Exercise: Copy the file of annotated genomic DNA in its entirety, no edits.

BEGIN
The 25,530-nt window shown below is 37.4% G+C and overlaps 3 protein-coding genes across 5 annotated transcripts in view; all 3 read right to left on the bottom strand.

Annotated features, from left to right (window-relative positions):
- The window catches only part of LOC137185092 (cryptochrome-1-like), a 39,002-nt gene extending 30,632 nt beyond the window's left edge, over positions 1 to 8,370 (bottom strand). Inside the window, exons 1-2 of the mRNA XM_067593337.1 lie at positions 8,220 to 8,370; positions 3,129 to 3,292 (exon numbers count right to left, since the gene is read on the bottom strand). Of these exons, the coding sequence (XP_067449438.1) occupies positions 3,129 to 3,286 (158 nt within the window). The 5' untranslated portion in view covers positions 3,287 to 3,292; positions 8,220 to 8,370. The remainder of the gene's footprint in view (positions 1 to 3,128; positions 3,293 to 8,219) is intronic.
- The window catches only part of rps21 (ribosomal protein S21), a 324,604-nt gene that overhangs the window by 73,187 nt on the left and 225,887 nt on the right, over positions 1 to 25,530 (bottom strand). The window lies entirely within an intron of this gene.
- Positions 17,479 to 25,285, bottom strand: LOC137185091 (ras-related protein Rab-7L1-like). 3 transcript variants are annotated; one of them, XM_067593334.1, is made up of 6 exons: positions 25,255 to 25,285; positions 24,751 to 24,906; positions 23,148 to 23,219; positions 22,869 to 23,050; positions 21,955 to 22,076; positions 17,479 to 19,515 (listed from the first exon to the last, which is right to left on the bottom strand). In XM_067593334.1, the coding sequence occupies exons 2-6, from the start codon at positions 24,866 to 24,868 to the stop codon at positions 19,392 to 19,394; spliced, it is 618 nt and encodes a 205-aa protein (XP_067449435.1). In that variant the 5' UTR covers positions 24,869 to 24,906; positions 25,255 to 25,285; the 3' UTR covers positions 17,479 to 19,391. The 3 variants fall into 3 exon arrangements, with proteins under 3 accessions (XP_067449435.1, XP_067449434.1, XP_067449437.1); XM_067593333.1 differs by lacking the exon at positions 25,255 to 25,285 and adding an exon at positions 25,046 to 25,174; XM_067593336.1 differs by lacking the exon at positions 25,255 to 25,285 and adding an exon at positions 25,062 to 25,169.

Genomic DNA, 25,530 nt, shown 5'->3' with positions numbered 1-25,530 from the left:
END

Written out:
The 25,530-nt window shown below is 37.4% G+C and overlaps 3 protein-coding genes across 5 annotated transcripts in view; all 3 read right to left on the bottom strand.

Annotated features, from left to right (window-relative positions):
- The window catches only part of LOC137185092 (cryptochrome-1-like), a 39,002-nt gene extending 30,632 nt beyond the window's left edge, over positions 1 to 8,370 (bottom strand). Inside the window, exons 1-2 of the mRNA XM_067593337.1 lie at positions 8,220 to 8,370; positions 3,129 to 3,292 (exon numbers count right to left, since the gene is read on the bottom strand). Of these exons, the coding sequence (XP_067449438.1) occupies positions 3,129 to 3,286 (158 nt within the window). The 5' untranslated portion in view covers positions 3,287 to 3,292; positions 8,220 to 8,370. The remainder of the gene's footprint in view (positions 1 to 3,128; positions 3,293 to 8,219) is intronic.
- The window catches only part of rps21 (ribosomal protein S21), a 324,604-nt gene that overhangs the window by 73,187 nt on the left and 225,887 nt on the right, over positions 1 to 25,530 (bottom strand). The window lies entirely within an intron of this gene.
- Positions 17,479 to 25,285, bottom strand: LOC137185091 (ras-related protein Rab-7L1-like). 3 transcript variants are annotated; one of them, XM_067593334.1, is made up of 6 exons: positions 25,255 to 25,285; positions 24,751 to 24,906; positions 23,148 to 23,219; positions 22,869 to 23,050; positions 21,955 to 22,076; positions 17,479 to 19,515 (listed from the first exon to the last, which is right to left on the bottom strand). In XM_067593334.1, the coding sequence occupies exons 2-6, from the start codon at positions 24,866 to 24,868 to the stop codon at positions 19,392 to 19,394; spliced, it is 618 nt and encodes a 205-aa protein (XP_067449435.1). In that variant the 5' UTR covers positions 24,869 to 24,906; positions 25,255 to 25,285; the 3' UTR covers positions 17,479 to 19,391. The 3 variants fall into 3 exon arrangements, with proteins under 3 accessions (XP_067449435.1, XP_067449434.1, XP_067449437.1); XM_067593333.1 differs by lacking the exon at positions 25,255 to 25,285 and adding an exon at positions 25,046 to 25,174; XM_067593336.1 differs by lacking the exon at positions 25,255 to 25,285 and adding an exon at positions 25,062 to 25,169.

Genomic DNA, 25,530 nt, shown 5'->3' with positions numbered 1-25,530 from the left: